For sufficient condition significant higher growth rate of GDP is required to maintain the debt to GDP ratio at the same level. It takes current level of debt to GDP ratio, i.e., 86 percent. It examines three components, at what growth rate with three primary balance scenario debt to GDP ratio remains same. How many years would it take to reach 60 percent of GDP with all three scenario? Table below explains the scenario given in the brief:

Table 1: Growth Required to Maintain Debt at Constant Level – Three Scenarios
Source: PIDE knowledge Brief # 10

Sustainability Conditions

Another study Malik and Kemal (2018) explains the similar scenario while taking different levels of overall budget deficit, i.e., 5%, 4.5%, 4%, 3.5% and 3%. Study calculates sufficient condition for maintaining debt at 60 percent of GDP. They take year 2015 as benchmark period while overall budget deficit contributes to the increase in interest payments. They get two major results from the study; what should be the sustainable growth rate of GDP required to maintain debt at 60 percent and what is the level of debt in nominal terms even if we maintain debt at 60 percent of GDP.

Malik and Kemal (2018) take 2014 as benchmark period when actual level of debt was PKR 15.996 trillion, i.e., 63% of GDP. Figure 1 shows that 5 percent fiscal deficit each year demands 15.6 percent nominal GDP growth (6.1 percent real GDP growth at 9 percent level of inflation). Whereas the required growth of nominal GDP declines to 12.26 percent (3 percent real GDP growth at 9 percent level of inflation) when fiscal deficit is at 3 percent of GDP.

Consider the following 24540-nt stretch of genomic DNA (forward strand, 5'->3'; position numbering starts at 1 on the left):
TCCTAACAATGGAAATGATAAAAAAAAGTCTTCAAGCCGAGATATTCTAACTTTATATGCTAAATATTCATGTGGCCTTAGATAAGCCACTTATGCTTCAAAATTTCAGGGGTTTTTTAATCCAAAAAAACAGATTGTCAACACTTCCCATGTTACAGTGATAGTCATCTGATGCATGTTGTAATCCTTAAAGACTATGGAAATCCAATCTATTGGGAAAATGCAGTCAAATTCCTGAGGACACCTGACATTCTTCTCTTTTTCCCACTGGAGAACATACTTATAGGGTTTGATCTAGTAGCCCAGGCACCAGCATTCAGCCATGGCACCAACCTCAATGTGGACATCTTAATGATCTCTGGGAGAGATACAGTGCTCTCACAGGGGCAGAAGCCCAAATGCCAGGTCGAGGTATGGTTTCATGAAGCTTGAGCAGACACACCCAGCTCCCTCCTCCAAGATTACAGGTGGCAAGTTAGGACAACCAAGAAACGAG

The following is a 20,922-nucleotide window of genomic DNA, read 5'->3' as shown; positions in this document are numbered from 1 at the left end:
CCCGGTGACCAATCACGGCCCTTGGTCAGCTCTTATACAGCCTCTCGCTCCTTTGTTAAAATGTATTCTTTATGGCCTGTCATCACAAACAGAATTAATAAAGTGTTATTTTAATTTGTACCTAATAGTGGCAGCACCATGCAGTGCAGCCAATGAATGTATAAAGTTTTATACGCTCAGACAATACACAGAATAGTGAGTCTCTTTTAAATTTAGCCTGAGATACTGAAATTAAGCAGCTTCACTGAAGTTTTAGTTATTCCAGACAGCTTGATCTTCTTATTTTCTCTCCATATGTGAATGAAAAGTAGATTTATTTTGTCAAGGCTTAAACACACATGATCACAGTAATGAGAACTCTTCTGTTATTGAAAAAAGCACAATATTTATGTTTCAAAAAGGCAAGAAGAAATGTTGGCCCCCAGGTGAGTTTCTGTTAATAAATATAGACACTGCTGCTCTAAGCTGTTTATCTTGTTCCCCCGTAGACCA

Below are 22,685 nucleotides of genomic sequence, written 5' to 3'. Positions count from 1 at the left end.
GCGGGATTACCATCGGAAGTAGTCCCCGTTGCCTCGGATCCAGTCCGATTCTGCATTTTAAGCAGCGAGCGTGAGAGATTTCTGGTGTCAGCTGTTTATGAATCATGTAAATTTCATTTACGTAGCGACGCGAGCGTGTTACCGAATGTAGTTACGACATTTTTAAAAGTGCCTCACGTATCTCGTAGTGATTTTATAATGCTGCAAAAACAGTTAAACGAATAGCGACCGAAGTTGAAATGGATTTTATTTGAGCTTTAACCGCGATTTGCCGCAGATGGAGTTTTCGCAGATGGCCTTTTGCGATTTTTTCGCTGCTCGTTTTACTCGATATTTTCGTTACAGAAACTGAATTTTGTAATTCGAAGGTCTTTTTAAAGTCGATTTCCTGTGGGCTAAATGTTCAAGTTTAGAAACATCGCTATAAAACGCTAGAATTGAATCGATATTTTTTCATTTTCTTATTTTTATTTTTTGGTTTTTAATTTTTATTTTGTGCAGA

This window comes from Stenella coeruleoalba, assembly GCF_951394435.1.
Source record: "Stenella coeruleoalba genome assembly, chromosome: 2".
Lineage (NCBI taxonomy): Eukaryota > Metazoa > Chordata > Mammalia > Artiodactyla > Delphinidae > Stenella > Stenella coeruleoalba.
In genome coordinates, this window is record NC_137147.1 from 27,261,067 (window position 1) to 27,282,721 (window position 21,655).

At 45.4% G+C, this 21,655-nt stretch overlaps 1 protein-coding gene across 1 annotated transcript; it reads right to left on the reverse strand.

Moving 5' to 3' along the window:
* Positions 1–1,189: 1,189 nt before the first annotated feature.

Figure 1: Required GDP Growth Rate
Source: Malik and Kemal (2018)

Debt and Productive Activities

Secondly, it is important to note that in 2014 our interest payments on the domestic debt was 4.3 percent of GDP. Whereas in 2018-19 it was 4.8 percent of GDP. Essentially, at 5 percent level of fiscal deficit was not followed. Nevertheless the calculations at 5 percent fiscal deficit tell us that to keep debt to GDP ratio at 60 percent if we can have 15.6 percent nominal GDP growth, our debt in nominal terms go up by 4.9 times by 2025 in ten years. The key is to maintain higher growth rate of GDP to sustain the debt at 60 percent of GDP. There is nothing wrong in taking debt if it is utilised in productive activities where payback is maximum.

What is Essential?

  • Growth is the key to most of our problems, whether it is related to controlling unemployment, tackling inflation, increasing revenues, decreasing poverty and inequality or repayments and maintaining debt at some sustainable level.
  • Higher growth rate is required to maintain debt to GDP ratio at constant level, say 60 percent of GDP.
  • Higher growth rate than required would reduce the debt to GDP ratio.
  • To achieve higher growth, we need to deregulate the market for the possible economic activities that are not feasible due to stifling regulations.
  • Decrease “government permissions” to give relief to business activities. Permissions increase the transaction costs and create hurdles in performing normal businesses.
  • Attract investment into higher returns market by removing anomalies.
  • Lower reliance on government activities by either privatising the PSEs and SOEs and/or give space to private sector by reducing the government’s footprint.